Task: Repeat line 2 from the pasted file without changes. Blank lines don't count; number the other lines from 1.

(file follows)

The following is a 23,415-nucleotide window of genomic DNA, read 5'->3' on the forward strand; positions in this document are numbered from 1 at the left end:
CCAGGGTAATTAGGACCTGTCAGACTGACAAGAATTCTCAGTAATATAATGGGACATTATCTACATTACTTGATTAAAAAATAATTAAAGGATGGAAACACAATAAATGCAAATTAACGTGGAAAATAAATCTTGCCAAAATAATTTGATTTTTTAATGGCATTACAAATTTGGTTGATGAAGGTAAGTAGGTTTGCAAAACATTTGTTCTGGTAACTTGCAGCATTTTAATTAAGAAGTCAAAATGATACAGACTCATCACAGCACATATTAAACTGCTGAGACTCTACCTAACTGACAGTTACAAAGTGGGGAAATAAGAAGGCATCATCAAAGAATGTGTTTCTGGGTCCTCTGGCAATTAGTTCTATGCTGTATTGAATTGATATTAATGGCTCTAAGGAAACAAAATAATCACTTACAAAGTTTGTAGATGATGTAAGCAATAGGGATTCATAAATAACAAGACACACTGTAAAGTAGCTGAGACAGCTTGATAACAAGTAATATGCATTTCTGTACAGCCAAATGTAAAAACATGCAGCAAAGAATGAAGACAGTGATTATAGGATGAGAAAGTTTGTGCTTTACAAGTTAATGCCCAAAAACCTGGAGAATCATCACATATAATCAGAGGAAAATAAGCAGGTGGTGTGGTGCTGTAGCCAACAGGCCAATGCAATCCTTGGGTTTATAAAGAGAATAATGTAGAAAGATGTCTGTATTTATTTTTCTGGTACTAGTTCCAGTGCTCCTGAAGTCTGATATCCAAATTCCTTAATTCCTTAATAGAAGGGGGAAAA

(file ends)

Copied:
CCAGGGTAATTAGGACCTGTCAGACTGACAAGAATTCTCAGTAATATAATGGGACATTATCTACATTACTTGATTAAAAAATAATTAAAGGATGGAAACACAATAAATGCAAATTAACGTGGAAAATAAATCTTGCCAAAATAATTTGATTTTTTAATGGCATTACAAATTTGGTTGATGAAGGTAAGTAGGTTTGCAAAACATTTGTTCTGGTAACTTGCAGCATTTTAATTAAGAAGTCAAAATGATACAGACTCATCACAGCACATATTAAACTGCTGAGACTCTACCTAACTGACAGTTACAAAGTGGGGAAATAAGAAGGCATCATCAAAGAATGTGTTTCTGGGTCCTCTGGCAATTAGTTCTATGCTGTATTGAATTGATATTAATGGCTCTAAGGAAACAAAATAATCACTTACAAAGTTTGTAGATGATGTAAGCAATAGGGATTCATAAATAACAAGACACACTGTAAAGTAGCTGAGACAGCTTGATAACAAGTAATATGCATTTCTGTACAGCCAAATGTAAAAACATGCAGCAAAGAATGAAGACAGTGATTATAGGATGAGAAAGTTTGTGCTTTACAAGTTAATGCCCAAAAACCTGGAGAATCATCACATATAATCAGAGGAAAATAAGCAGGTGGTGTGGTGCTGTAGCCAACAGGCCAATGCAATCCTTGGGTTTATAAAGAGAATAATGTAGAAAGATGTCTGTATTTATTTTTCTGGTACTAGTTCCAGTGCTCCTGAAGTCTGATATCCAAATTCCTTAATTCCTTAATAGAAGGGGGAAAA